The name of the sheriff, Harry Truman, is also a historical reference, but not to the post-war president. Harry Truman also happens to be the name of…well, Harry Truman, a Washington man who refused to leave his home when Mount St. Helens erupted in 1980, saying “If the mountain goes, well I’m going with it.” Truman was presumed killed in the disaster, but that has never been confirmed…
6. Actual Royalty
According to none other than Paul McCartney, the Queen of England supposedly left a party at Buckingham Palace because she didn’t want to miss an episode. And the show still got cancelled!
5. Chain of Command
According to one Peaks insider, former Soviet chairman Mikhail Gorbachev was a big fan, too, going so far as to enlist President George H.W. Bush to help him get spoilers. Gorbachev called Bush, who called financier Carl Lindler, who called producer Aaron Spelling, who called producer Jude Haimovitz, who called David Lynch, pleading to know who killed Laura Palmer.
4. Love Triangle
Fans couldn’t help but notice the chemistry between MacLachlan and Amick, and many hoped the two would be sharing an onscreen romance. Lynch was only too happy to oblige, but MacLachlan quickly quashed the idea, saying Shelly would be too young for Dale Cooper. According to some insiders, however, MacLachlan was pressured to decline the storyline by Lara Flynn Boyle, whom he was dating at the time.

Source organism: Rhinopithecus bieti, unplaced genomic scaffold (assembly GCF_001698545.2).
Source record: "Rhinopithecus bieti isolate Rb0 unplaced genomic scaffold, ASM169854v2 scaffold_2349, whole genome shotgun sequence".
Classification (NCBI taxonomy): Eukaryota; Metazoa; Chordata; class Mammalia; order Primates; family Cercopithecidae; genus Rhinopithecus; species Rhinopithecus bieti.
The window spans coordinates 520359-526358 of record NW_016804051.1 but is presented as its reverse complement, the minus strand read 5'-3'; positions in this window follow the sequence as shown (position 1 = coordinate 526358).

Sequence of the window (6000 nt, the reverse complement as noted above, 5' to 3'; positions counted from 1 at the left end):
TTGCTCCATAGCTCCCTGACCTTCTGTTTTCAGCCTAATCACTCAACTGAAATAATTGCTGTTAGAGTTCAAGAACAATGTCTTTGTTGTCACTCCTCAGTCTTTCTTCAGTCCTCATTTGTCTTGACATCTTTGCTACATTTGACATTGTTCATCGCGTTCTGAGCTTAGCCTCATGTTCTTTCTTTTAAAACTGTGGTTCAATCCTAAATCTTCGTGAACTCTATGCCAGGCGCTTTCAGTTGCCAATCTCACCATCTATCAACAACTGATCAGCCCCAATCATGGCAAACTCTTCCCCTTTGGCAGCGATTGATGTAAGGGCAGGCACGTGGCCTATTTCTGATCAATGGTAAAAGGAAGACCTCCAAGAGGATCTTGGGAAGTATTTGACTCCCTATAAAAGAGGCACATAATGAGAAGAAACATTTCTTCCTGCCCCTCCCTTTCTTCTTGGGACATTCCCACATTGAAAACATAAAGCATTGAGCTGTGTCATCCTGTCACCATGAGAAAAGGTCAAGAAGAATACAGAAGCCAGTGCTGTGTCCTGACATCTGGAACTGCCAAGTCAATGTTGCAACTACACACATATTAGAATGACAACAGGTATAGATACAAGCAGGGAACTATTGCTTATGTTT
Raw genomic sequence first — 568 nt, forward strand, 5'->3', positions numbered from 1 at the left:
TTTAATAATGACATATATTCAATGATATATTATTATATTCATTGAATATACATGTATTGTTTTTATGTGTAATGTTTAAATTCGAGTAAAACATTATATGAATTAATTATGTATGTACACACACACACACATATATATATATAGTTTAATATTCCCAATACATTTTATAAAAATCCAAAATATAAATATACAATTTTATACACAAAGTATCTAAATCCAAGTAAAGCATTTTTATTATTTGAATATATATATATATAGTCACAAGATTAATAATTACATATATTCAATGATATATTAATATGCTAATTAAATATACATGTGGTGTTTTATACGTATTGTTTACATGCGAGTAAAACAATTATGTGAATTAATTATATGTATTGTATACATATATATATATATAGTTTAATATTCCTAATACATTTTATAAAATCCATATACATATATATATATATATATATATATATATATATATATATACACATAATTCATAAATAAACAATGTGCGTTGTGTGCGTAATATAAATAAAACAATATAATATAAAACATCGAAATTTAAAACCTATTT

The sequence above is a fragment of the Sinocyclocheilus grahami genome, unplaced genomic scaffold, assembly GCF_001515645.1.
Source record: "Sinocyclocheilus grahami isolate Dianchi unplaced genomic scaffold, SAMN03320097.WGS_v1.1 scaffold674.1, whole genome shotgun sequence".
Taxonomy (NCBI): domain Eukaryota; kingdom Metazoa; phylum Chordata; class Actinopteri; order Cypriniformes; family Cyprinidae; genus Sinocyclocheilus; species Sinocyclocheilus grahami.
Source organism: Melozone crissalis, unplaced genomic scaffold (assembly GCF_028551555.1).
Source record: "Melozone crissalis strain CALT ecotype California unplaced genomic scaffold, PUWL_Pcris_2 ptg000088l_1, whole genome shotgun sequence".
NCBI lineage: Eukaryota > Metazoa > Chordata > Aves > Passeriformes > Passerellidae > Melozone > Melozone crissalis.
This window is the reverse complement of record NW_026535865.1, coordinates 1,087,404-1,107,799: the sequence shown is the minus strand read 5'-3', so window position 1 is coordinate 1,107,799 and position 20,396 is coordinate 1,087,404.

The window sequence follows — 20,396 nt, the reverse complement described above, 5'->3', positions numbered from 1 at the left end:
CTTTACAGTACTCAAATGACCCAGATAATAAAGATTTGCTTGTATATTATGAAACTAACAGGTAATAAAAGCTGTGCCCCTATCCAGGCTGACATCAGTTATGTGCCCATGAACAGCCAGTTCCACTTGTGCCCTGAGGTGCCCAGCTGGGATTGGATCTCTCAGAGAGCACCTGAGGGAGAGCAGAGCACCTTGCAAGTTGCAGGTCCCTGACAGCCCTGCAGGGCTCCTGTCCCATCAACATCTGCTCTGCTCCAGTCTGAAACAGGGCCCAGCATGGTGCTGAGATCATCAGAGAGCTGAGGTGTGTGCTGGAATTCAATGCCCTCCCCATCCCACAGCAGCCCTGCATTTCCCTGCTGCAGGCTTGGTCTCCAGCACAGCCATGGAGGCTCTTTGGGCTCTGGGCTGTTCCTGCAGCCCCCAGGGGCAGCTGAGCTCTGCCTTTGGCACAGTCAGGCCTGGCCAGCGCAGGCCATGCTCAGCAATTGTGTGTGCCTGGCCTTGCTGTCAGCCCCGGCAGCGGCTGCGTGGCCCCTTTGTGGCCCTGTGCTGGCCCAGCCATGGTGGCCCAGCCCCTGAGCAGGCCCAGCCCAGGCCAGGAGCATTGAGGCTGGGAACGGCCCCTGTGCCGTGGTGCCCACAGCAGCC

3. Just a Number
With the Cooper/Shelly relationship off limits, Heather Graham was brought in as Annie to serve as Cooper’s love interest. Graham is five years younger than Amick, but apparently this wasn’t a problem for MacLachlan—or Boyle.
2. Wrong Place at the Right Time
The actor who played Bob wasn’t an actor at all—he was the show’s set decorator, Frank Silva. Although Lynch had filmed a shot of Silva crouching by Laura's bed prior to creating the Bob character, he'd just done it because he liked the image—he never planned on using the shot for the show. However, Lynch realized later that Silva had been accidentally caught on camera in some scenes with Laura Palmer's mother, Sarah, with his face appearing in a mirror behind her. Rather than living with the mistake, Lynch actually created a whole new character to explain away the appearance.
1. Goodbye, Norma Jean
Creators David Lynch and Mark Frost hit upon the idea for Twin Peaks while working on a biopic about Marilyn Monroe. That project fizzled out—probably because Lynch and Frost implicated JFK in Monroe’s death—but elements of the biopic remained in Twin Peaks.